Trust the tap in the COVID-19 pandemic

Stocking up on bottled water is usually a good idea during an emergency, but buying bottled water during the COVID-19 pandemic could actually put you and others at risk according to health officials.

The Centers for Disease Control and Prevention (CDC) says the best way to prevent the illness is to avoid being exposed to the virus. It spreads mainly person-to-person, so avoiding people through social distancing — staying at least six feet away from others — and staying away from public places is a good strategy.

When you go out to buy bottled water, you may expose yourself to the virus. Also, excessive stockpiling of supplies like bottled water means other people in the community may not be able to get what they need. Read more about stockpiling in this AgriLife Today article.

Texas Water Resources Institute Director Dr. John Tracy pointed out that typical disasters like hurricanes and earthquakes can disrupt or damage basic water service.

“Getting bottled water is a good idea in those situations,” he said. “However, for the COVID-19 pandemic, going out to buy bottled water increases your chances of exposure to the virus, as opposed to relying on tap water provided by water utilities.”

According to both the U.S. Environmental Protection Agency (EPA) and the World Health Organization (WHO), the COVID-19 virus has not been detected in drinking water. It is also unlikely to survive in treated drinking water like that found in the United States.

“The COVID-19 virus is an enveloped virus, with a fragile outer membrane,” reads a WHO factsheet. “Generally, enveloped viruses are less stable in the environment and are more susceptible to oxidants, such as chlorine.”

U.S. drinking water systems are treated with chlorine to kill pathogens that can make people sick. Chlorine treatment of drinking water has been used in the United States since 1908.

The use of chlorine to disinfect drinking water has advanced since then, and Americans should feel very secure, according to Dr. Michael McGuire, adjunct professor of civil and environmental engineering at the University of California, Los Angeles.

“Since 1989 when the EPA adopted the Surface Water Treatment Rule, all surface water utilities in the United States have to accomplish four logs, or 99.99 percent, removal of viruses from drinking water,” he said.

“There are some good reasons why people buy bottled water, but in this particular case, drinking water treatment plants are absolutely designed to take care of this kind of pathogen.”

Water utilities are also taking the COVID-19 pandemic and the public’s need for clean, dependable water seriously. According to an announcement by the American Water Works Association (AWWA), many water systems across the United States are suspending water shutoffs for non-payment.

“Water utilities throughout the United States and Canada are prepared to protect public health in normal conditions and in emergencies, and they are committed to keeping safe water flowing, 24/7,” said AWWA CEO David LaFrance.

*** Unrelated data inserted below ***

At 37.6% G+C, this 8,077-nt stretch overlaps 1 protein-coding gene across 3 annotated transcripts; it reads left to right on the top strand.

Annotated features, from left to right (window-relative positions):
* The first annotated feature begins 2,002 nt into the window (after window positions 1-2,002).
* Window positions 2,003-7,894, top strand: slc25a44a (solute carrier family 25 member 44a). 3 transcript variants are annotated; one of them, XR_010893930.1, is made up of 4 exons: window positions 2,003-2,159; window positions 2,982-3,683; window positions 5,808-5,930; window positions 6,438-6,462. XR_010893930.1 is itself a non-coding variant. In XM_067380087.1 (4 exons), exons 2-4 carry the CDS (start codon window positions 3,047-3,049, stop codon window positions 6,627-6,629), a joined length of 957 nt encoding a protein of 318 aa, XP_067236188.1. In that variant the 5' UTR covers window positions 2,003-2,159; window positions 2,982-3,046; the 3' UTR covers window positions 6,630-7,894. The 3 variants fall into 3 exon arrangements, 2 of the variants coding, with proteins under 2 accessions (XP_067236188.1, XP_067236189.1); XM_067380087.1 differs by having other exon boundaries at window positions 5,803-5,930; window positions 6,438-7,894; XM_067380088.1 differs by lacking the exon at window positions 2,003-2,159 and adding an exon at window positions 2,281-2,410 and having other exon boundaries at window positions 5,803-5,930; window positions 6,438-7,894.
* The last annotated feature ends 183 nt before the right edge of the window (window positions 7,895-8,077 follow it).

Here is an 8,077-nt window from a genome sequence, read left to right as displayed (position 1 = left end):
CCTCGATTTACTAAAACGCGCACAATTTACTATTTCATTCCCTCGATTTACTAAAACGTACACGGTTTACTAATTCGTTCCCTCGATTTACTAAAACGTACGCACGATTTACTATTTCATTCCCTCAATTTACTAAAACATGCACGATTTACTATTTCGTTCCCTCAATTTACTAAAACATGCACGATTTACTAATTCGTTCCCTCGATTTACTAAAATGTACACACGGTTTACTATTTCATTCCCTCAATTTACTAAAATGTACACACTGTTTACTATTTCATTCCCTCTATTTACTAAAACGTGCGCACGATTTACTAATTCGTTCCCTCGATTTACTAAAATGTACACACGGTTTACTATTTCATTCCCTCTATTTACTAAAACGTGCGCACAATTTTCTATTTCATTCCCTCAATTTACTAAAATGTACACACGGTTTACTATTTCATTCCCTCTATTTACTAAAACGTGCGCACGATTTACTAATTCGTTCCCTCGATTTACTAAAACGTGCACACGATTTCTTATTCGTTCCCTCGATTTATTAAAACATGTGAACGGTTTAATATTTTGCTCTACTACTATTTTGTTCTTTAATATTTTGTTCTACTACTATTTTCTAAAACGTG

“During times like these, safe and reliable water service is essential for drinking and food preparation, hand-washing and carrying away waste,” LaFrance said.

El Paso Water President and CEO John Balliew said he is troubled by those who are trying to profit from people’s fears over the COVID-19 pandemic.

“We are seeing many comments on social media implying that El Paso Water is unsafe to drink, and encouraging people to stockpile bottled water or purchase a filter,” he said in a statement on the utilities’ website.

“As President and CEO of El Paso Water, a chemical engineer and a father of three, let me reassure all El Pasoans that our water is clean and safe to drink. All El Paso Water employees have a vested interest in making sure our region’s water is of the highest quality because we are customers too.”

Anne Hayden, communications manager for the San Antonio Water Systems, said that consumers can be confident.

“We have seen the rush for bottled water and we want to assure our customers that there is no water emergency. There’s no need to buy all the water on the shelf,” she said.

“The water that is coming through people’s taps is something that is really dependable. We’re also working with our employees to ensure that they stay healthy so they can provide the service to our community that our community is depending on,” Hayden added.

“From a water quality perspective, from a business continuity perspective, we’re going to have the water available that our community is depending on.”


As communications manager for TWRI, Kerry Halladay provided leadership for the institute's communications. As a strategic coordinator, she served as liaison between AgriLife's Marketing and Communications department and the client groups: TWRI, the Natural Resources Institute, the Norman Borlaug Institute for International Agriculture, and the Institute for Infectious Animal Diseases.

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